MH: Take me through the process of your first collection (SS17). What were your themes? What obstacles did you face?

JJ: The first collection was actually inspired by Japanese biker gangs. “Bosozoku” featured a lot of soft materials like silk, linen cotton with raw edges, and hand-painted fabrics, mixed with more technical elements like bombers, and carbon-infused outerwear used in motorsports. It was very artisanal and a lot of the processes behind the garments were done in our own studio. When it came to the actual production there was a lot of work that we didn’t see coming. We had to custom paint and dye multiple pieces in our warehouse far outside Copenhagen. It was quite a struggle but definitely a fundamental part of our learning curve towards a more smooth production process.

MH: You have managed to stay away from the #Scandinavianbrand genre—why is that?

JJ: I wouldn’t say we have purposely avoided this genre. We have always stayed true to our fundamental values and I think my aesthetic fascinations revolve around concepts that are outside of the Scandinavian norm. While I appreciate Danish minimalistic ideas, my true fascination comes from approaches that are slightly more brutalist and technical.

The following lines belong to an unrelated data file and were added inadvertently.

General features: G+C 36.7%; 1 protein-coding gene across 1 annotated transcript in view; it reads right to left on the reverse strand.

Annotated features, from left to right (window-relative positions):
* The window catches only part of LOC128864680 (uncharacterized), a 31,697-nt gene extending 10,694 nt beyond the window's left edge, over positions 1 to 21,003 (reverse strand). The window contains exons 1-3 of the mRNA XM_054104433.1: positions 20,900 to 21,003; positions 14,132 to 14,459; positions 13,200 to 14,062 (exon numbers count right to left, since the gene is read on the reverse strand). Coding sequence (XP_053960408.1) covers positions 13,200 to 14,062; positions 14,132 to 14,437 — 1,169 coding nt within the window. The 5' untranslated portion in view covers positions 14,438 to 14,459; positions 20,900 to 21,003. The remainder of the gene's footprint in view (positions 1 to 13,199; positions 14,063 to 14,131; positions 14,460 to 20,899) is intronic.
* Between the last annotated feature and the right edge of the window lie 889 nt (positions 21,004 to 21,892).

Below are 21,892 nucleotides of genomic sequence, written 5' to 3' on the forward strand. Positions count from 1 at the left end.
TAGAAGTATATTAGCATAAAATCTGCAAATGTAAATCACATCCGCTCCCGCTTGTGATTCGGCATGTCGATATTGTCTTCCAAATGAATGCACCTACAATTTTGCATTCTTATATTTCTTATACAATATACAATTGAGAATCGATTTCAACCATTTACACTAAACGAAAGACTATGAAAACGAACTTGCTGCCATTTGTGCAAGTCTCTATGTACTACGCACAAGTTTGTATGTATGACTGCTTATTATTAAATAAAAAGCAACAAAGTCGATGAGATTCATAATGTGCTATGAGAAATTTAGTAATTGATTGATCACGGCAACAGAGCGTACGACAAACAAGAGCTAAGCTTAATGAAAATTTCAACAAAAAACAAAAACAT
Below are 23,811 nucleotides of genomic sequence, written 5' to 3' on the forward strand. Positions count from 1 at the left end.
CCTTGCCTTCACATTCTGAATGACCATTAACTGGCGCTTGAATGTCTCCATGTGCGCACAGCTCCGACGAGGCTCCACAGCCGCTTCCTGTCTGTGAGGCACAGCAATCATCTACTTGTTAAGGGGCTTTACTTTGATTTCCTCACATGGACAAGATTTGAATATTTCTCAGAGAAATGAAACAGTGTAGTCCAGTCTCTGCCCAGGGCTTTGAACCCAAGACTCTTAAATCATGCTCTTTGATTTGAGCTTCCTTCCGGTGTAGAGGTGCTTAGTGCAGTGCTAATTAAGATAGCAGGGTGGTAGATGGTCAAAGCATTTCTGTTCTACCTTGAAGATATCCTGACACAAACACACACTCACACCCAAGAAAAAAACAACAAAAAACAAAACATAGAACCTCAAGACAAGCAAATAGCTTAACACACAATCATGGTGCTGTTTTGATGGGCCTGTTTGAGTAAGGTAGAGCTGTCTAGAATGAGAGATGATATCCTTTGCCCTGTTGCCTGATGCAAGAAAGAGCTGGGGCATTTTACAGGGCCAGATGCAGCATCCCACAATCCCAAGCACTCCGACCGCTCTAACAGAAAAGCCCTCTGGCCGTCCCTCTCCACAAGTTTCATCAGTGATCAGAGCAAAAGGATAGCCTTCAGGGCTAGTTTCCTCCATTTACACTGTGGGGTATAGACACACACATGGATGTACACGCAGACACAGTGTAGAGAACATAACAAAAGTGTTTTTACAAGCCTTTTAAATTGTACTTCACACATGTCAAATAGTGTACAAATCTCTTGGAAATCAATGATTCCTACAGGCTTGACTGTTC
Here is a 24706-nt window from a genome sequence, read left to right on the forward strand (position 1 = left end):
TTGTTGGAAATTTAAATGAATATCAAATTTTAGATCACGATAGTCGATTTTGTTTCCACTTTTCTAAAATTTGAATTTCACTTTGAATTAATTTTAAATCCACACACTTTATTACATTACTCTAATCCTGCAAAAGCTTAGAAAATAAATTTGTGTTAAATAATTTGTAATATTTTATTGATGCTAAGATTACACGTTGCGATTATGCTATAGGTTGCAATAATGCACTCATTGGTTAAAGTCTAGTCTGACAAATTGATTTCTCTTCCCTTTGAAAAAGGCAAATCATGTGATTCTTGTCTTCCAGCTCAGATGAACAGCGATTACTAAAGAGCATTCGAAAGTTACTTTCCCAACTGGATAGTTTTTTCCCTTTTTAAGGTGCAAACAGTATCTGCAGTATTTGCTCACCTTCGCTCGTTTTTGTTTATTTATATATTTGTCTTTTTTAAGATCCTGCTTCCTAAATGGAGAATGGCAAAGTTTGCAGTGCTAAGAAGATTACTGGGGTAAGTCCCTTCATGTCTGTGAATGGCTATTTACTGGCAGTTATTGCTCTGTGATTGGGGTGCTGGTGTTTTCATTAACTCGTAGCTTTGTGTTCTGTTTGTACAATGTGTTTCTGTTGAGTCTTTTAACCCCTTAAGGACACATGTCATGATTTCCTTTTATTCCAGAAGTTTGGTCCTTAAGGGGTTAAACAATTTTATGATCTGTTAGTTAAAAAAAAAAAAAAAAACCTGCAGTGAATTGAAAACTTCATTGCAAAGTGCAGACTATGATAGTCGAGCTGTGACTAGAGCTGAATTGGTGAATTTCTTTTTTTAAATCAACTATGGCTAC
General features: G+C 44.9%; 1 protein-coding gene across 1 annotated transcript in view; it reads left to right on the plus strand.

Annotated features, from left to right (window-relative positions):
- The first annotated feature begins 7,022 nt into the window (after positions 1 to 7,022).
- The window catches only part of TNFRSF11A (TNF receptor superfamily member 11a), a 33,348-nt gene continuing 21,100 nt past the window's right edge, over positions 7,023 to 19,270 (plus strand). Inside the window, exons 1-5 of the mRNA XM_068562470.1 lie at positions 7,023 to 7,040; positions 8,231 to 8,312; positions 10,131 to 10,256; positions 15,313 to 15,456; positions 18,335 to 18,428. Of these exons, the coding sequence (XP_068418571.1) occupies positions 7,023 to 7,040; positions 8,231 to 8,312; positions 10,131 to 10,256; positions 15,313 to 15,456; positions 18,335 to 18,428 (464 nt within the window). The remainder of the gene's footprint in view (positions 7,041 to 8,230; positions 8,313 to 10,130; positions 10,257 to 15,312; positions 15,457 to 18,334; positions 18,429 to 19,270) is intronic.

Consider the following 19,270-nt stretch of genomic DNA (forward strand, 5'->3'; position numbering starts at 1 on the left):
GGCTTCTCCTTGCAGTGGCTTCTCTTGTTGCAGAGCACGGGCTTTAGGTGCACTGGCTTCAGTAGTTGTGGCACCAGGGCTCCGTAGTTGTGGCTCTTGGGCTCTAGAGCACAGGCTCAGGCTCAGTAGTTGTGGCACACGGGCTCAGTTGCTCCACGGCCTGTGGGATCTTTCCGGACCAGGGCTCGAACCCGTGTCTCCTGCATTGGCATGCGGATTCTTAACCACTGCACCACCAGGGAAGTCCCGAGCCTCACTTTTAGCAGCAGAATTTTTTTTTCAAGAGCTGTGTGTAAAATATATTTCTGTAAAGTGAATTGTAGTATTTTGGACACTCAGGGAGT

MH: Have you faced any challenges by being an "outsider" in terms of nationality?

JJ: Well, Denmark has its positive and negative sides when it comes to running a fashion business. I would have loved to be in Paris, London, or New York for some aspects of the work, and for others, I am happy to be in Copenhagen. Generally, there is a lot of support for the fashion industry in these metropolitan cities, and you have the advantage of being very close to your audience. However we are extremely grateful to have such tremendous support from around the world. We face a slight challenge in recruiting talent for our team, luckily we have managed to have a very international team with us and we are so fortunate that the majority of our team has moved to Copenhagen to work with us.

MH: What side of the industry has surprised you the most?

JJ: The surprisingly uneven balance between how much of the actual work is split in strategic business and structural decisions, versus how much of your time and work is spent with artistic decisions, which are generally what most people will associate with the industry. Fashion is a very interesting line of work to navigate, as it covers both a need to grow, a financially sustainable model, and also provides a medium for artistic expression. When you compare the two, they are on opposite ends of their individual scales.

MH: In terms of production, what challenges do you most commonly face?